Opinion | Everyone Wants to Seize Russia’s Assets. The Repo Act Is a Terrible Idea.

The Republican House speaker, Mike Johnson, has brought a glimmer of hope to supporters of the Ukrainian war effort. He suggested to Fox News on March 31 that he would try to rally his divided party behind the so-called REPO Act. That piece of legislation would allow President Biden, working with European allies, to seize Russian currency reserves frozen in the West and use them to aid Ukraine.

Grabbing these reserves would be politically convenient. Since Russia’s invasion of Ukraine in February 2022, the United States and its allies have thrown more than a quarter-trillion dollars into the war, to little ultimate effect. Ukraine has lately suffered a string of battlefield defeats. Prolonging the war is a project that Americans of all political leanings have been steadily less willing to fund through taxes.

Mr. Johnson backs Ukraine’s war effort, and sees supporting it as a responsibility of American leadership. But his caucus — more in tune with the Republican voter base — has stymied him. The REPO Act might offer both Mr. Johnson and Mr. Biden a way to duck controversy.

Thus far, the idea of supplying Ukraine through a spending bill has brought scorn from congressional Republicans who wonder whether Americans’ taxes wouldn’t be better spent on defending the U.S.-Mexico border. The REPO Act, by contrast, could make “Russia foot the bill for its own aggression,” as a group of Brookings Institution scholars puts it. Mr. Johnson himself calls it “pure poetry.” It is a tempting idea.

But it is a bad one. In any free country there is a constitutional wariness of allowing the government to do anything without levying taxes, for good reason. Taxes and accountability go together. Generally, if citizens aren’t paying for a government program through taxes, they are paying for it in some less straightforward way — by taking on debt, for instance, or permitting an outsize governmental role for some corporation or other private interest.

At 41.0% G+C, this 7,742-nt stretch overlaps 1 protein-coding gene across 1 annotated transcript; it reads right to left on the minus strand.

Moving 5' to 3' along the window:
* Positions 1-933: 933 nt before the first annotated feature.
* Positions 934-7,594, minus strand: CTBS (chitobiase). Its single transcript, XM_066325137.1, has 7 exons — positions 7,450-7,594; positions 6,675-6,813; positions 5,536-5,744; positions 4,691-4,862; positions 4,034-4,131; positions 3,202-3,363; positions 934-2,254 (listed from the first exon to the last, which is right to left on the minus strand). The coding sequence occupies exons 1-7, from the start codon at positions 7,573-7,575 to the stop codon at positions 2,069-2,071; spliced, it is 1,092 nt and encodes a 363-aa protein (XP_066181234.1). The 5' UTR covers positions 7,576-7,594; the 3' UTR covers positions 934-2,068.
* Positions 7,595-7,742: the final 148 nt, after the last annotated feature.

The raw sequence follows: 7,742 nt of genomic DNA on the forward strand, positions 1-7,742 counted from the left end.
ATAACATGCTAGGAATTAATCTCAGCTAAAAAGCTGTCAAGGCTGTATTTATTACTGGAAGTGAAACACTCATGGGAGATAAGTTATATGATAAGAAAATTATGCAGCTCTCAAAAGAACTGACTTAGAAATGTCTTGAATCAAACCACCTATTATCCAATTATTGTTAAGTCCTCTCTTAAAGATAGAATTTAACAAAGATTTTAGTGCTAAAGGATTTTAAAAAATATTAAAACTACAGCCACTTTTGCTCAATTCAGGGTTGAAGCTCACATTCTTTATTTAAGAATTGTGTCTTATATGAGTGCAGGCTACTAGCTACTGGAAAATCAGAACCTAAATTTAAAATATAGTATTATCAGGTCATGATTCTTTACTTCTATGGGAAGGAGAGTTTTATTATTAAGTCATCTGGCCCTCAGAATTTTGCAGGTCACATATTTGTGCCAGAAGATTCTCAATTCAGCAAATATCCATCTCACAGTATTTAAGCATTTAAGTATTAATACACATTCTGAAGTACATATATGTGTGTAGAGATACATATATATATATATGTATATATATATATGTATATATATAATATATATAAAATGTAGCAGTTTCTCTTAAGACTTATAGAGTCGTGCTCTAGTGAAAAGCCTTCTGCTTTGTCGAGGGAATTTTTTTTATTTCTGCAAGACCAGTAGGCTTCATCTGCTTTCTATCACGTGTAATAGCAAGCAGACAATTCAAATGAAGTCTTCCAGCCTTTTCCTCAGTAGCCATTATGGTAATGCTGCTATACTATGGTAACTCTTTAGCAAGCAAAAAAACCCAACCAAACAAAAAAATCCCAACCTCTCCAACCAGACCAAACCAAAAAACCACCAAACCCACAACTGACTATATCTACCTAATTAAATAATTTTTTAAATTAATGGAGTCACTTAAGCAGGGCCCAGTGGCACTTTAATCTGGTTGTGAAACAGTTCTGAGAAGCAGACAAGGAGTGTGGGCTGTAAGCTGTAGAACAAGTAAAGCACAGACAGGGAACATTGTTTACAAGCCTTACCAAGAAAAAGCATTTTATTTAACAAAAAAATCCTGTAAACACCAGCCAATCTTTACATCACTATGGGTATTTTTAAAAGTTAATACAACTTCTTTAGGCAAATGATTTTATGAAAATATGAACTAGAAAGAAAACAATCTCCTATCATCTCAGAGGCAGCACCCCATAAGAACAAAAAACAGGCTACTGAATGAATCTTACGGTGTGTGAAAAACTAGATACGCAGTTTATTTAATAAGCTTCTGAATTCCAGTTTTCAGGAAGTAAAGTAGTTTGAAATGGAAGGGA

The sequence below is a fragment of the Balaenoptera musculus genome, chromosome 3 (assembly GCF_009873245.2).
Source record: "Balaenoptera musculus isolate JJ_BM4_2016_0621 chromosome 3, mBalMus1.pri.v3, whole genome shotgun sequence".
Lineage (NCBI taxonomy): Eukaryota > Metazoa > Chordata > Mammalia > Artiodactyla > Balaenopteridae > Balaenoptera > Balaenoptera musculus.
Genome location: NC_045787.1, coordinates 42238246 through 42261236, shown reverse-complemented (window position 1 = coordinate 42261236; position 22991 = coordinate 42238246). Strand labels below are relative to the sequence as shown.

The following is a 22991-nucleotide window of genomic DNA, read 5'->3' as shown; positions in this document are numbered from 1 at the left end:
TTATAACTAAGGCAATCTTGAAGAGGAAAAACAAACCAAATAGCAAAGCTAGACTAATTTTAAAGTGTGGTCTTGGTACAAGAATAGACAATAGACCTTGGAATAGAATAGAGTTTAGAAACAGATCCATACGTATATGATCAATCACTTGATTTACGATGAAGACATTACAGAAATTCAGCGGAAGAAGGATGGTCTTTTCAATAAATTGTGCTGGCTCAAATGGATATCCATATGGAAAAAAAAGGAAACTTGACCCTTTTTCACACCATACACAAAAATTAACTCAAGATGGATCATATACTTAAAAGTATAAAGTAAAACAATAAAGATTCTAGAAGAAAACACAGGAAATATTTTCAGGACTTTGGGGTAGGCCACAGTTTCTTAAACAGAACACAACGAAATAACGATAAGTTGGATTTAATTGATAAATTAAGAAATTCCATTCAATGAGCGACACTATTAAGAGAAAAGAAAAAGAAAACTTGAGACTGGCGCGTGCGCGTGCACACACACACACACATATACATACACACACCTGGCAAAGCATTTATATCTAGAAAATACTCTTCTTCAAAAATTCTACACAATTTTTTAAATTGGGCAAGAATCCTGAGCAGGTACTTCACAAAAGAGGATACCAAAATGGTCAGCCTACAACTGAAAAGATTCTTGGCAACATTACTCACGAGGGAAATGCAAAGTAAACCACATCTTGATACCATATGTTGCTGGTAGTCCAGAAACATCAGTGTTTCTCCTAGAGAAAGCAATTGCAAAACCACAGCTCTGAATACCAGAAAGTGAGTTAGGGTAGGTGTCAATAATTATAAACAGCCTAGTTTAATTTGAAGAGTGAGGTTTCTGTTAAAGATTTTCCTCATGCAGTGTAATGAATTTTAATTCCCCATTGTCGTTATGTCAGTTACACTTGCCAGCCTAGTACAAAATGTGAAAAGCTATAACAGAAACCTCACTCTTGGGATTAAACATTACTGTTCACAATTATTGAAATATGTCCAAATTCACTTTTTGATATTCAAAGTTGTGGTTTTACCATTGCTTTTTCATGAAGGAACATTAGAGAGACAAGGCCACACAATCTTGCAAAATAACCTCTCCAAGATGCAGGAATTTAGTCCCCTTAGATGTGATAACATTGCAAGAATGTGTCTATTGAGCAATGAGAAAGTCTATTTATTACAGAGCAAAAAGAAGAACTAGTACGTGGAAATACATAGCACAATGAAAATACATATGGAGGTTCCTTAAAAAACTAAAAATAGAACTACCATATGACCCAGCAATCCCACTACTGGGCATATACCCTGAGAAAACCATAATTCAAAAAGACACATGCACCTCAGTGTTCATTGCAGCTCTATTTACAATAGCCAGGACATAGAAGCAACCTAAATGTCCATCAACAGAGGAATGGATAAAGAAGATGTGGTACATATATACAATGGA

The REPO Act carries additional risks. The very act of seizing Russian assets would pose dangers to the U.S. economy, because other countries, not just Russia, would view it as an act of brigandage. This could weaken the dollar’s status as the main global reserve currency.

The dollar is probably the most valuable strategic asset the United States has. We exercise a degree of control over the world economy because the world, for trading purposes, allows its transactions to pass through our currency. This leaves us with cheaper transaction costs and lighter financial burdens. It gives us leeway to run up debt ($34 trillion of it so far) that other countries lack.

If Russia, China and other diplomatic rivals were to decide that their dollar assets were vulnerable and that they could no longer trust the dollar as a means of exchange, we would feel the pain of that $34 trillion in debt in a way that we don’t now. Retaining the advantages of a reserve currency depends on our behaving as a trustworthy and neutral custodian of others’ assets. If we start stealing people’s money, that could change.

At the start of the war, Russia had about $600 billion in reserves. That means securities denominated in euros, dollars, British pounds, yen and various other stable, convertible currencies, along with gold. In normal times, Russia, like other countries, holds those currencies to facilitate trade and stabilize its own currency. Little of that money — a few billion dollars — is in the United States. Most talk of seizing Russian assets concerns the roughly $300 billion held in Europe, the bulk of it at a depository in Belgium called Euroclear.

Although Europeans regulate this money, they have mostly followed America’s lead on diplomatic and strategic matters since the start of the war. Individual European countries, above all Germany, have urged caution before laying hands on Russia’s reserves, fearing that such a move would jeopardize the euro’s own status as a (lesser) reserve currency. The REPO Act could goad them to act more aggressively.